Architecture of Norway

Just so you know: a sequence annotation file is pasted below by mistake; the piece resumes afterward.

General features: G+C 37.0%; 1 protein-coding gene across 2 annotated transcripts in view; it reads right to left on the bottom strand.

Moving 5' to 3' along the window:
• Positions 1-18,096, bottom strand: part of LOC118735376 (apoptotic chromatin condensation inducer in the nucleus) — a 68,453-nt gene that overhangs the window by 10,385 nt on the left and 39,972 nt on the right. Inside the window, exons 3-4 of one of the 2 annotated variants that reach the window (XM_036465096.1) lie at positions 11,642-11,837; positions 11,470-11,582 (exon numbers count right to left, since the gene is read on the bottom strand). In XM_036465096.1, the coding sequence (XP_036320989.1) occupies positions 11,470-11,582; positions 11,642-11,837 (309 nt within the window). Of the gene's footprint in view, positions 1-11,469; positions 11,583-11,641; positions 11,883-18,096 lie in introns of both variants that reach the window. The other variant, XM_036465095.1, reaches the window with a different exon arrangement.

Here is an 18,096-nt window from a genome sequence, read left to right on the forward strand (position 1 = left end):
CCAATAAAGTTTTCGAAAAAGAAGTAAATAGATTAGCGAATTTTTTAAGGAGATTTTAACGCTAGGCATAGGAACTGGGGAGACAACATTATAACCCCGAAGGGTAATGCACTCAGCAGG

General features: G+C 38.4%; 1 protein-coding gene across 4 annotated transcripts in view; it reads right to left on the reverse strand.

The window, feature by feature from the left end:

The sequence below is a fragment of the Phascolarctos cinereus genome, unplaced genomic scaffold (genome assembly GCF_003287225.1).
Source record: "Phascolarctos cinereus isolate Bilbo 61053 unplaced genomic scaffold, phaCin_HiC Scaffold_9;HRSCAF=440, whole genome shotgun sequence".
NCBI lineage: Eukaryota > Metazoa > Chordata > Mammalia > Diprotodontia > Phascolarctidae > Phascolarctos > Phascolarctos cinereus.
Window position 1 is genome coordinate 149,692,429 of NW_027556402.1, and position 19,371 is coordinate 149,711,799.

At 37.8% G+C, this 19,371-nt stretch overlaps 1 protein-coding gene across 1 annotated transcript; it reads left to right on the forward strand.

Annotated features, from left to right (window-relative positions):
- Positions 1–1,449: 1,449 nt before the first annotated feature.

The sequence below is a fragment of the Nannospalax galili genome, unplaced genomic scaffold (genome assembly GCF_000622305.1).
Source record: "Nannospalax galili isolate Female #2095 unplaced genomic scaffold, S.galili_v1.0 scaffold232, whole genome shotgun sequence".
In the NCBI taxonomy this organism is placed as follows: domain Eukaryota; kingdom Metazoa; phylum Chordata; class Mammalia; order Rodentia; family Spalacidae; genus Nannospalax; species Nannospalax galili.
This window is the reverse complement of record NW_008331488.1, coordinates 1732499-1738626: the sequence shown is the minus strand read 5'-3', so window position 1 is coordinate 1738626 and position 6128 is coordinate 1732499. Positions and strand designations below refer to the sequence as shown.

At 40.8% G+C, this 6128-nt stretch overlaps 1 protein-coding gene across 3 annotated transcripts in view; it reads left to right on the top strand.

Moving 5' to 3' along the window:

The architecture of Norway has evolved in response to changing economic conditions, technological advances, demographic fluctuations and cultural shifts. While outside architectural influences are apparent in much of Norwegian architecture, they have often been adapted to meet Norwegian climatic conditions, including: harsh winters, high winds and, in coastal areas, salt spray.Norway's architectural trends are also seen to parallel political and societal changes in Norway over the centuries. Prior to the Viking Age, wooden structures developed into a sophisticated craft evident in the elegant and effective construction of the Viking longships. Following that, the ascent of Christianity introduced Romanesque architecture in cathedrals and churches, with characteristically slightly pointed arches, barrel vaults, cruciform piers supporting vaults, and groin vaults; in large part as a result of religious influence from England.During the Middle Ages, the geography dictated a dispersed economy and population. As a result, the traditional Norwegian farm culture remained strong, and Norway differed from most European countries in never adopting feudalism. This, combined with the ready availability of wood as a building material, ensured that relatively few examples of the Baroque, Renaissance, and Rococo architecture styles so often built by the ruling classes elsewhere in Europe, were constructed in Norway.Instead, these factors resulted in distinctive traditions in Norwegian vernacular architecture, which have been preserved in existing farms in the many Norwegian open-air museums that showcase buildings from the Middle Ages through to the 19th century; prominent examples include the Norsk Folkemuseum in Oslo and Maihaugen in Lillehammer, as well as extant buildings still in service on farms such as those in the Heidal valley.In the 20th century, Norwegian architecture has been characterized by its connection with Norwegian social policy on the one hand, and innovation on the other. Norwegian architects have been recognized for their work, both within Norway—-where architecture has been considered an expression of social policy—-and outside Norway, in several innovative projects.